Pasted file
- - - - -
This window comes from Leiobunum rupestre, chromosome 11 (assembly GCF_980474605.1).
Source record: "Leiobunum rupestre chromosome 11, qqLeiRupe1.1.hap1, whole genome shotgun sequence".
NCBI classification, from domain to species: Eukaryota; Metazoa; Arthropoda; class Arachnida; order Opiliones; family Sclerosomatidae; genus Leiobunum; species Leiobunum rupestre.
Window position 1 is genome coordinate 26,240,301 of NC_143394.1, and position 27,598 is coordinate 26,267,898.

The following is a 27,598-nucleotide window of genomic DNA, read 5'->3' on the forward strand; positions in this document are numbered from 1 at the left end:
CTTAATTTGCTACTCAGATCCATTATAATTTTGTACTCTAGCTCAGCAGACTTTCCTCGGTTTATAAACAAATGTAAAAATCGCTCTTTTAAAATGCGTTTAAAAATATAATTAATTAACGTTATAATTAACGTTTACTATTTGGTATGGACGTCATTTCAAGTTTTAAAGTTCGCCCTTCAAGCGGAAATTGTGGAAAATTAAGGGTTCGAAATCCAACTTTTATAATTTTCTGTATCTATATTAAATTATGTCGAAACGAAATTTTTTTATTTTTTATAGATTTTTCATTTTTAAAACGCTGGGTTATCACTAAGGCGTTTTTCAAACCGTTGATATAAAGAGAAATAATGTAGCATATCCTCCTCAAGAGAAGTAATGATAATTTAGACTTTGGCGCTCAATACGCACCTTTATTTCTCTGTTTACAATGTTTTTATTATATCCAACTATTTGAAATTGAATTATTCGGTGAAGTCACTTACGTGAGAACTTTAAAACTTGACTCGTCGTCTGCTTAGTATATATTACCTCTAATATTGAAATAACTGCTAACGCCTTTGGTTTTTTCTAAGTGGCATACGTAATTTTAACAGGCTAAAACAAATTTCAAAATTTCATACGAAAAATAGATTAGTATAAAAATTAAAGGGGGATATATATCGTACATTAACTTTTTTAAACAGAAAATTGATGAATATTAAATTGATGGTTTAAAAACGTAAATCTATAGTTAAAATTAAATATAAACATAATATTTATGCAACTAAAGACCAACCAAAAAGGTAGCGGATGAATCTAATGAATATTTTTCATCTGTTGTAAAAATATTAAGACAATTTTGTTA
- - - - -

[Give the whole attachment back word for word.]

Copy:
This window comes from Leiobunum rupestre, chromosome 11 (assembly GCF_980474605.1).
Source record: "Leiobunum rupestre chromosome 11, qqLeiRupe1.1.hap1, whole genome shotgun sequence".
NCBI classification, from domain to species: Eukaryota; Metazoa; Arthropoda; class Arachnida; order Opiliones; family Sclerosomatidae; genus Leiobunum; species Leiobunum rupestre.
Window position 1 is genome coordinate 26,240,301 of NC_143394.1, and position 27,598 is coordinate 26,267,898.

The following is a 27,598-nucleotide window of genomic DNA, read 5'->3' on the forward strand; positions in this document are numbered from 1 at the left end:
CTTAATTTGCTACTCAGATCCATTATAATTTTGTACTCTAGCTCAGCAGACTTTCCTCGGTTTATAAACAAATGTAAAAATCGCTCTTTTAAAATGCGTTTAAAAATATAATTAATTAACGTTATAATTAACGTTTACTATTTGGTATGGACGTCATTTCAAGTTTTAAAGTTCGCCCTTCAAGCGGAAATTGTGGAAAATTAAGGGTTCGAAATCCAACTTTTATAATTTTCTGTATCTATATTAAATTATGTCGAAACGAAATTTTTTTATTTTTTATAGATTTTTCATTTTTAAAACGCTGGGTTATCACTAAGGCGTTTTTCAAACCGTTGATATAAAGAGAAATAATGTAGCATATCCTCCTCAAGAGAAGTAATGATAATTTAGACTTTGGCGCTCAATACGCACCTTTATTTCTCTGTTTACAATGTTTTTATTATATCCAACTATTTGAAATTGAATTATTCGGTGAAGTCACTTACGTGAGAACTTTAAAACTTGACTCGTCGTCTGCTTAGTATATATTACCTCTAATATTGAAATAACTGCTAACGCCTTTGGTTTTTTCTAAGTGGCATACGTAATTTTAACAGGCTAAAACAAATTTCAAAATTTCATACGAAAAATAGATTAGTATAAAAATTAAAGGGGGATATATATCGTACATTAACTTTTTTAAACAGAAAATTGATGAATATTAAATTGATGGTTTAAAAACGTAAATCTATAGTTAAAATTAAATATAAACATAATATTTATGCAACTAAAGACCAACCAAAAAGGTAGCGGATGAATCTAATGAATATTTTTCATCTGTTGTAAAAATATTAAGACAATTTTGTTA